This little gem has obvious relevance to my last post and is worth reposting here. Jake Belder is a Canadian “millennial” living in Kingston upon Hull, England, where he serves as assistant minister at St John Newland Church.
Something of a ‘blog war’ over the ‘culture wars’ has unfolded recently, beginning when Rachel Held Evans presumed to speak on behalf of millennials by declaring, ‘My generation is tired of the culture wars.’ This post is not going to be a response to that post specifically, as guys like Jamie Smith and Brian Mattson have already done a fine job addressing the problems her post is laced with.
All this, however, does raise the important question of what faithfulness in the context of our culture looks like. What should we expect as the community of believers when we live under the rule of our King? Last week, I was sitting with four university students as we finished working through Albert Wolters’ book, Creation Regained, and we spent some time chewing over this bit in the postcript, which he co-authored with Mike Goheen (and which loudly echoes the renowned missiologist, Lesslie Newbigin):
Mission entails suffering; faithfulness to the gospel of the kingdom will mean a missionary encounter with the idolatrous powers of our own culture. Loyal allegiance to our kingdom mission will mean a clash of comprehensive stories. The gospel makes an absolute claim on the whole of our lives. The story that shapes our Western culture is likewise a comprehensive story which makes totalitarian claims. There is an incompatability between the gospel and the story of our culture. Every culturally embodied grand narrative will seek to become not only the dominant, but the exclusive story. If we as the church want to be faithful to the equally comprehensive biblical story we will find ourselves faced with a choice: either accommodate the Bible’s story to that of our culture, and live as a tolerated minority community, or remain faithful and experience some degree of conflict and suffering.
Ours is a mission under the cross. The good news may call forth opposition, conflict, and rejection (John 15:18-25).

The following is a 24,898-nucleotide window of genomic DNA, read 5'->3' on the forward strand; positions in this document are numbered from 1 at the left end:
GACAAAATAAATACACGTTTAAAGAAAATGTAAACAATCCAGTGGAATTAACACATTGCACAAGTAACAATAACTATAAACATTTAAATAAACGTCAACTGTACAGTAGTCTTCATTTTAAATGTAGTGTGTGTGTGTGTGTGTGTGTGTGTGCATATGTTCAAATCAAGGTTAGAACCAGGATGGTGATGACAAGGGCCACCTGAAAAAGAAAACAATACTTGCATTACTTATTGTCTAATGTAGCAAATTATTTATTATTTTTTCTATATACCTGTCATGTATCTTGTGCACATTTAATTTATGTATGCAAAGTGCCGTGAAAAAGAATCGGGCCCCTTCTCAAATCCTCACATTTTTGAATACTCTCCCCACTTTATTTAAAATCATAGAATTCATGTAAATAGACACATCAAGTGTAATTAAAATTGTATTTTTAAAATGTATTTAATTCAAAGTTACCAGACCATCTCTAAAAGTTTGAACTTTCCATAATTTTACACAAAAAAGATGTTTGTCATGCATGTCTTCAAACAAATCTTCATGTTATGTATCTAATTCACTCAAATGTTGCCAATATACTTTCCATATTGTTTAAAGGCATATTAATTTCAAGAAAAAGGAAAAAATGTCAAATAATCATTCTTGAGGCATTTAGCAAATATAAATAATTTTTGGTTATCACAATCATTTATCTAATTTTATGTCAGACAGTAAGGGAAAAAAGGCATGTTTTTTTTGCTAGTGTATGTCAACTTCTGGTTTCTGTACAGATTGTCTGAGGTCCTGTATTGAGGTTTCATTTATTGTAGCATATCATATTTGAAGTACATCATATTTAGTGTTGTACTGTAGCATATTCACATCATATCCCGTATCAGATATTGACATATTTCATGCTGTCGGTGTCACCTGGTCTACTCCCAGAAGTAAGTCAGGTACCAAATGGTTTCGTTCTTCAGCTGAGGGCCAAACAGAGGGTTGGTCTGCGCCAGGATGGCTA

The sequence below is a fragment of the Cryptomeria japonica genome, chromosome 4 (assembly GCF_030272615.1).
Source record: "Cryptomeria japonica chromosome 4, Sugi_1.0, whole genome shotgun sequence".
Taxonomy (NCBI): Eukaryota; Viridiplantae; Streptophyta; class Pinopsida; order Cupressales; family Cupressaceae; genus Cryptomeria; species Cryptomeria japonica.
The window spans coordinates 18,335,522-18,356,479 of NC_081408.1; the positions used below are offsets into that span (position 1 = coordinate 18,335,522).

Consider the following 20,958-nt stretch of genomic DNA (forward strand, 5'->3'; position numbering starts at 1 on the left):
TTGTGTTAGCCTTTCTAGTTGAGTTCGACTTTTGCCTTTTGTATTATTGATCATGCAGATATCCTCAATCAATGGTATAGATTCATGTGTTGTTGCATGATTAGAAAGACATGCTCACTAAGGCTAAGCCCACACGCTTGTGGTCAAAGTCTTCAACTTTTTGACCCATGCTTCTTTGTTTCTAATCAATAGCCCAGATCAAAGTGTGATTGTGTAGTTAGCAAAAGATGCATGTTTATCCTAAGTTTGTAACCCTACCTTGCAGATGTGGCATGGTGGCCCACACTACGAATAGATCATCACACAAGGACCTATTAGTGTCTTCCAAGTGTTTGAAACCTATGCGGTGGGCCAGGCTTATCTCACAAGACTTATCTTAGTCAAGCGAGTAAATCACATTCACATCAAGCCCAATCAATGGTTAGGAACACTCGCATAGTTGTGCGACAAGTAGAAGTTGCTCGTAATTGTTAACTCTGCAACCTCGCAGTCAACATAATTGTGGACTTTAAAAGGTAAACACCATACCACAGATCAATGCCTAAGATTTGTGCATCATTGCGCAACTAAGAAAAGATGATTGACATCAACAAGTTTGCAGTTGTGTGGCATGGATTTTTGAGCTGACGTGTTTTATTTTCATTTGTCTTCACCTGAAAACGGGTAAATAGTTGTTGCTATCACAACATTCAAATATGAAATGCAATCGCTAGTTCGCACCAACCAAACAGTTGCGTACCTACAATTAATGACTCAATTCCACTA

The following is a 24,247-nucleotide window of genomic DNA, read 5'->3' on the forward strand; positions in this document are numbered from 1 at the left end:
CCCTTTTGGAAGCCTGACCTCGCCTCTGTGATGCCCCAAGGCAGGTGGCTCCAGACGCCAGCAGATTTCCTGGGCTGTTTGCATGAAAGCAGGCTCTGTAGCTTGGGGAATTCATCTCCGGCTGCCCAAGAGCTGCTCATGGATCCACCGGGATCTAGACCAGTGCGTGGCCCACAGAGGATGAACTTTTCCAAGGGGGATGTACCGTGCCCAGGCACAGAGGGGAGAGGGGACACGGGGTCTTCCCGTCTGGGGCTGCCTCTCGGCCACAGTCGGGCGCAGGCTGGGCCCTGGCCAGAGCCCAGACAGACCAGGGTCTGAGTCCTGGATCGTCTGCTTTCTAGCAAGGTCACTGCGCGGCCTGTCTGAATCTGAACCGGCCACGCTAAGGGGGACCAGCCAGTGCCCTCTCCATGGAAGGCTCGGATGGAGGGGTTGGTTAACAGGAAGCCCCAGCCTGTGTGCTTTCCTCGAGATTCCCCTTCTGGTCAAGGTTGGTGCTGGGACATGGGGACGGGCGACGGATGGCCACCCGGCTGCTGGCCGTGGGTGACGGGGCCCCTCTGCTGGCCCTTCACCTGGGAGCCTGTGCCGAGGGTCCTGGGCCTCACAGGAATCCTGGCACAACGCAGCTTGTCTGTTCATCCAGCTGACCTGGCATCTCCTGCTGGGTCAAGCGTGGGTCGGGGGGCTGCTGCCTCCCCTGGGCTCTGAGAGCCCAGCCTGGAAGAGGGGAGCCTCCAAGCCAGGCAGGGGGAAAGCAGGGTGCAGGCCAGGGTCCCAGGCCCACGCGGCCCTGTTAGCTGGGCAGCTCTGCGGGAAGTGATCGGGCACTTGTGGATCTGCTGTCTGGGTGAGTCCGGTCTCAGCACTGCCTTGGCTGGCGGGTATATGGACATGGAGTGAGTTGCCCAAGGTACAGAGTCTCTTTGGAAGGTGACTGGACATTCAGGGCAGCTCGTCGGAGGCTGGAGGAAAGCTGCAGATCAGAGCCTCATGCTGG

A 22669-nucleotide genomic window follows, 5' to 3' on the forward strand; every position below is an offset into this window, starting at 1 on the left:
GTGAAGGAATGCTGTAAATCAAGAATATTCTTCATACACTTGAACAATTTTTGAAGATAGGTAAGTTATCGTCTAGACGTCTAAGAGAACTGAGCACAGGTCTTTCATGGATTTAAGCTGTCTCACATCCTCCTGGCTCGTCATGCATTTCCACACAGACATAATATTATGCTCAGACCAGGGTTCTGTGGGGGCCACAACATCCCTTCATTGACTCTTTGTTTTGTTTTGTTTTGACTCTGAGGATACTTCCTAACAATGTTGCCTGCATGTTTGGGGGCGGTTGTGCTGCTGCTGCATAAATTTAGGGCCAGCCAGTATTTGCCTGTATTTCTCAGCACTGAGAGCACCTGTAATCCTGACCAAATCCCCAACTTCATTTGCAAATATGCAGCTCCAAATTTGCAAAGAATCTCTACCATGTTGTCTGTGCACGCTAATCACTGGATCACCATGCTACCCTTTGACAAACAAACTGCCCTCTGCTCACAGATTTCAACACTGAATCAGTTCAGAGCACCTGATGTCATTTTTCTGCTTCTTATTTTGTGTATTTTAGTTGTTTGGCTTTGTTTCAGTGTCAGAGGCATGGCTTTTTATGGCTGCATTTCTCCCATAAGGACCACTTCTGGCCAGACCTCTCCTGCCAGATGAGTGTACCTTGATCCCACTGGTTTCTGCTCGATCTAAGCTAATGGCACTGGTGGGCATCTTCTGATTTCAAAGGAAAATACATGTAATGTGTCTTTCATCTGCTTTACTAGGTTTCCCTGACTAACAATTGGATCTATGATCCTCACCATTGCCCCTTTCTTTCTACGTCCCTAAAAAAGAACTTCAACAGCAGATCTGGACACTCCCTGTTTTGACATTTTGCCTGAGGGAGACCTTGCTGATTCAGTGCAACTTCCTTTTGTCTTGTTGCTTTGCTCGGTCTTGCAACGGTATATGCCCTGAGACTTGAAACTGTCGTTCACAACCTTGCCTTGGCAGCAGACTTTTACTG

Though it is hard to get accurate statistics on such things, some estimate that about 170,000 Christians die each year for their faith. All of us would agree, I’m sure, that this is a group of people that really gets what Jesus is saying in John 15. The disaffected millennials – indeed, all of us – should stop and think about this for a moment when we’re tempted to try and find ways around bits of Scripture we find uncomfortable or that require us to be in stark opposition with the culture around us. Hundreds of thousands of Christians are willing to die (and millions more willing to endure persecution) instead of capitulating to a culture that demands they live unfaithfully. And all the while we try to fit Jesus into a mould that will make him easier for us to get on side with.
I’ll be the first to agree that the ‘culture war’ mentality is problematic and unhelpful (I think James Davison Hunter makes an excellent critique of that paradigm in his book, To Change the World), but deciding that we should be the ones to set the terms for our faith is not the answer. This is simply idolatry, replacing the rule of Christ with our own authority.
Newbigin’s idea that we need to understand ourselves as missionaries in a culture whose story is entirely antithetical to the story of Scripture is so important to remember at this point. We bear witness to the rule of a King who makes a total claim on all of life, and at every point the gospel challenges a culture which rejects that rule. And so we should expect conflict.
Trying to live faithfully under the lordship of Jesus Christ isn’t about making Christianity palatable to the culture around us. As it is, sometimes the total allegiance that Jesus demands will make it feel like we’re sititng all alone in a crowded room. Sometimes it is even going to hurt. But for Christians, it is the only option.